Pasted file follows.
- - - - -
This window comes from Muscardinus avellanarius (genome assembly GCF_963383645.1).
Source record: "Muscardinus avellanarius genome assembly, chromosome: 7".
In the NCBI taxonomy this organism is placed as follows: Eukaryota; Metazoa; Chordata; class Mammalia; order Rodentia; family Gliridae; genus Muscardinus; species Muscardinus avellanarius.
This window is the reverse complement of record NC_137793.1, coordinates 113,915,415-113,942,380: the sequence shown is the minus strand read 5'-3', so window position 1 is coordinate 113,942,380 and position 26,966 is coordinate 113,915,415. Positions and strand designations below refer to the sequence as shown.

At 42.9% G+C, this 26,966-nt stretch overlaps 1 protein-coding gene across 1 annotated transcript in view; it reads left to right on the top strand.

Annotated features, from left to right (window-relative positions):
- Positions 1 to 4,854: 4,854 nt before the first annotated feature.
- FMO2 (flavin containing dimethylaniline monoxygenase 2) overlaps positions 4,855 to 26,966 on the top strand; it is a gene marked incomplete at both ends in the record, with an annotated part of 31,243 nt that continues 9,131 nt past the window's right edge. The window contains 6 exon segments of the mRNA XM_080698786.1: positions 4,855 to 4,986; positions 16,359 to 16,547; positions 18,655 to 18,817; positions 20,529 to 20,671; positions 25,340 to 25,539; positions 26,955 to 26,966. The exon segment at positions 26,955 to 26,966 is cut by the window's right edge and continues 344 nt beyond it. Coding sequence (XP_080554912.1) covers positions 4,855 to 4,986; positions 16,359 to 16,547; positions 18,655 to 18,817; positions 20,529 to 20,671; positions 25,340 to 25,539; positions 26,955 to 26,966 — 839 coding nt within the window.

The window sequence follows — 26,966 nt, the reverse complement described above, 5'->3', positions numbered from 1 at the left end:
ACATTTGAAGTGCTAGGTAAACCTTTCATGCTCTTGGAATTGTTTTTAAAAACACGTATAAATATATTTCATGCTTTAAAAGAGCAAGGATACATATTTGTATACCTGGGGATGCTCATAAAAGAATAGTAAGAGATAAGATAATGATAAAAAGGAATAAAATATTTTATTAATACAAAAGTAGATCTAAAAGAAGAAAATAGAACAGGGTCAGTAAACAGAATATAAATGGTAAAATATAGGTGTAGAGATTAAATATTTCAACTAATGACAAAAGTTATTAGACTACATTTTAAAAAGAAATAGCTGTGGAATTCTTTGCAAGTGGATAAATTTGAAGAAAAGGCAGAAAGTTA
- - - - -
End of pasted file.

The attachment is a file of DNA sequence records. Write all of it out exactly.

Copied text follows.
This window comes from Muscardinus avellanarius (genome assembly GCF_963383645.1).
Source record: "Muscardinus avellanarius genome assembly, chromosome: 7".
In the NCBI taxonomy this organism is placed as follows: Eukaryota; Metazoa; Chordata; class Mammalia; order Rodentia; family Gliridae; genus Muscardinus; species Muscardinus avellanarius.
This window is the reverse complement of record NC_137793.1, coordinates 113,915,415-113,942,380: the sequence shown is the minus strand read 5'-3', so window position 1 is coordinate 113,942,380 and position 26,966 is coordinate 113,915,415. Positions and strand designations below refer to the sequence as shown.

At 42.9% G+C, this 26,966-nt stretch overlaps 1 protein-coding gene across 1 annotated transcript in view; it reads left to right on the top strand.

Annotated features, from left to right (window-relative positions):
- Positions 1 to 4,854: 4,854 nt before the first annotated feature.
- FMO2 (flavin containing dimethylaniline monoxygenase 2) overlaps positions 4,855 to 26,966 on the top strand; it is a gene marked incomplete at both ends in the record, with an annotated part of 31,243 nt that continues 9,131 nt past the window's right edge. The window contains 6 exon segments of the mRNA XM_080698786.1: positions 4,855 to 4,986; positions 16,359 to 16,547; positions 18,655 to 18,817; positions 20,529 to 20,671; positions 25,340 to 25,539; positions 26,955 to 26,966. The exon segment at positions 26,955 to 26,966 is cut by the window's right edge and continues 344 nt beyond it. Coding sequence (XP_080554912.1) covers positions 4,855 to 4,986; positions 16,359 to 16,547; positions 18,655 to 18,817; positions 20,529 to 20,671; positions 25,340 to 25,539; positions 26,955 to 26,966 — 839 coding nt within the window.

The window sequence follows — 26,966 nt, the reverse complement described above, 5'->3', positions numbered from 1 at the left end:
ACATTTGAAGTGCTAGGTAAACCTTTCATGCTCTTGGAATTGTTTTTAAAAACACGTATAAATATATTTCATGCTTTAAAAGAGCAAGGATACATATTTGTATACCTGGGGATGCTCATAAAAGAATAGTAAGAGATAAGATAATGATAAAAAGGAATAAAATATTTTATTAATACAAAAGTAGATCTAAAAGAAGAAAATAGAACAGGGTCAGTAAACAGAATATAAATGGTAAAATATAGGTGTAGAGATTAAATATTTCAACTAATGACAAAAGTTATTAGACTACATTTTAAAAAGAAATAGCTGTGGAATTCTTTGCAAGTGGATAAATTTGAAGAAAAGGCAGAAAGTTA